The Irish arm of Chuck Feeney’s Atlantic Philanthropies fund is closing its operations and will make its final grant by the end of the year.
The Irish American businessman and philanthropist established Atlantic Philanthropies in 1982. The organization’s Irish office opened in 1990 and since then the foundation has invested more than in $2bn in the country, mainly in educational projects. Wolrdwide Feeny has given away in excess of $8 billion.
The Irish Examiner reports that new accounts filed to the Companies Registration Office by Atlantic Philanthropies (Ireland) Limited show that the fund’s assets dwindled with its financial results to the end of December 2015 showing its total net assets at €293,650.
At the end of 2014, the Irish organization assets were worth €1.32m.
The trustees’ report confirms that the fund intends to “terminate its activities” by December 31, 2016.
Feeney, 85, had previously indicated his intention to bring his philanthropic organization to a close by 2020 with its final grant being made by December 2016.
The Wall Street Journal reports that the process to wind down began four years ago and the foundation’s entire portfolio will be liquid by the end of the year. Remaining funds will keep the organization open until 2020, with limited staff concentration on monitoring the final grants.
Atlantic Philanthropies still operates from bases in Bermuda, Ireland and the United States, but has closed its offices in Northern Ireland, South Africa, Vietnam and Australia.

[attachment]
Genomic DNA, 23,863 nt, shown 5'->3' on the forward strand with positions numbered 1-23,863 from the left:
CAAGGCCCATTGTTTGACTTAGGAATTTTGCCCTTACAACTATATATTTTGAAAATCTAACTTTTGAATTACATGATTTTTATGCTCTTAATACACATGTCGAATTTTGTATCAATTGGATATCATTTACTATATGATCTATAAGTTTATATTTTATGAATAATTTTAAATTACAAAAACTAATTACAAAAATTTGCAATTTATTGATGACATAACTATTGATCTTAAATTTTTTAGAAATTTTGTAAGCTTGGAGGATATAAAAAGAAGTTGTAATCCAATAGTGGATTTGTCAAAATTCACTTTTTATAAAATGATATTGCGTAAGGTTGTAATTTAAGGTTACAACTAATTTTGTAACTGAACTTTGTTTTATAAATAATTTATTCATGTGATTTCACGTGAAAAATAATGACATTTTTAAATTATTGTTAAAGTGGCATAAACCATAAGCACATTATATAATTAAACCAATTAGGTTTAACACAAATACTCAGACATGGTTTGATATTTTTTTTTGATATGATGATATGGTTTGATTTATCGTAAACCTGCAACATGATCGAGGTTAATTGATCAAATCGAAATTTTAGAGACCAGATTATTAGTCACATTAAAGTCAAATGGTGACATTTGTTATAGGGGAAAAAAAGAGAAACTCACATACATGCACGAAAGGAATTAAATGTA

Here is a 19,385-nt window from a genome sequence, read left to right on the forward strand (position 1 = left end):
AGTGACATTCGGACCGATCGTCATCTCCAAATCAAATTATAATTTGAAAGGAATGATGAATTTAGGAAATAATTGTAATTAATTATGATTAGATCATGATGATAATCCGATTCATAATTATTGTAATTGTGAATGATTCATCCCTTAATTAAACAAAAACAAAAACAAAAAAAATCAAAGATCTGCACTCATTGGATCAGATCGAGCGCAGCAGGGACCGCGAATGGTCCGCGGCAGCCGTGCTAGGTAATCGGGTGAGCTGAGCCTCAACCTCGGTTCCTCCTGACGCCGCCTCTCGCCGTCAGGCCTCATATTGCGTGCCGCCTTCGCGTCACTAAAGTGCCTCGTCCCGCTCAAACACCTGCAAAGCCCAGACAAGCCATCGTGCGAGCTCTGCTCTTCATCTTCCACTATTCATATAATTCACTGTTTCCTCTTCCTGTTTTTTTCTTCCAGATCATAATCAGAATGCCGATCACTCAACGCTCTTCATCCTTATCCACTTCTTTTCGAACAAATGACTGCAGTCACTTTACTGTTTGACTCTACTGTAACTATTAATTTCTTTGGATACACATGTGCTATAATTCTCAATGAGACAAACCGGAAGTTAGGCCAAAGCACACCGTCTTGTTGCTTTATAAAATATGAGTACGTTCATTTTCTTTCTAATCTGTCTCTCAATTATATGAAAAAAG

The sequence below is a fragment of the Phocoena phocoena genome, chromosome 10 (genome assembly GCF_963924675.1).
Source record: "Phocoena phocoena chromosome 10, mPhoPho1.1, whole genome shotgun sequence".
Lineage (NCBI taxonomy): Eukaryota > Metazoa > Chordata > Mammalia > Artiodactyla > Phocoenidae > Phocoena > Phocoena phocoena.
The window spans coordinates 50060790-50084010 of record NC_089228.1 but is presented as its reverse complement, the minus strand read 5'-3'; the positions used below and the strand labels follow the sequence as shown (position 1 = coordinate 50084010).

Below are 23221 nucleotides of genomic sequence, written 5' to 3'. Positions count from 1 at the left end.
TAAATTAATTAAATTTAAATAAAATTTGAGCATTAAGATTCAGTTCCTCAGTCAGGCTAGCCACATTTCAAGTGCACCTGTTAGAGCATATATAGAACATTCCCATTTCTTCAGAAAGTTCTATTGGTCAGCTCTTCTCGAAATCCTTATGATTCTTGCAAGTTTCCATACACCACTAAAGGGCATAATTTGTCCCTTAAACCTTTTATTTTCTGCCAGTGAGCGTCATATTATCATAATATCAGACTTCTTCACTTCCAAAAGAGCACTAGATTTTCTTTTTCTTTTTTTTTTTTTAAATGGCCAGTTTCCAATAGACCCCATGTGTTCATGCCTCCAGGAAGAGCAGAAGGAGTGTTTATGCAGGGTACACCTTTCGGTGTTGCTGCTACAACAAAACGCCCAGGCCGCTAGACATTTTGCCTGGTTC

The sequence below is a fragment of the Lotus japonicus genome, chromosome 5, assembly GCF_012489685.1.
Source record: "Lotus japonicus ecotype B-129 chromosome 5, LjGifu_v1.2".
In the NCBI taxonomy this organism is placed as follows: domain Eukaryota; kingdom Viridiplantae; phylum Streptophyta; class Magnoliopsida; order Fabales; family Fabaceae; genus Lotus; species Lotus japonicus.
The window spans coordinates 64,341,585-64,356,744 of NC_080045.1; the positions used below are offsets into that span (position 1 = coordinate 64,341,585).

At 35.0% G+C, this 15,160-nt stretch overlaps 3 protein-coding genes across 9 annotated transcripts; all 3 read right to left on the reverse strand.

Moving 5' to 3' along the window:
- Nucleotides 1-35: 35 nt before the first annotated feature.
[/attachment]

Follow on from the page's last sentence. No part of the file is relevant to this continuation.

Chief executive Christopher G Oechsli recently reported on the nearly $2bn invested in Ireland since 1990, including $21m in “advocating for and securing human rights in Northern Ireland.” Feeney played a major role in the Irish peace process and was a key fgure in brinign about the IRA ceasefire.
The foundation's final Irish grants have focused on ensuring “the sustainability of key grantee organizations that will hold government accountable for providing services and meeting its commitments.”
The University of Limerick has been one of the foundation's biggest beneficiaries. Feeney has invested nearly $180m across a range of fields at the university including research, medical and scientific innovation, athletics and student residences, and has also helped build several buildings at the school, including the Irish World Academy of Music and Dance, University Arena, and Glucksman Library.
The fund has also benefited other Irish universities including NUIG (€39.7m); UCC (€79.1m); DCU (€112.8m); Trinity College Dublin (€80.6m); UCD (€31.4m); NUI Maynooth (€29.3m); and Queen’s University Belfast (€116.8m).
Atlantic Philanthropies will have divested nearly $8bn by the time its operations across the globe come to a close.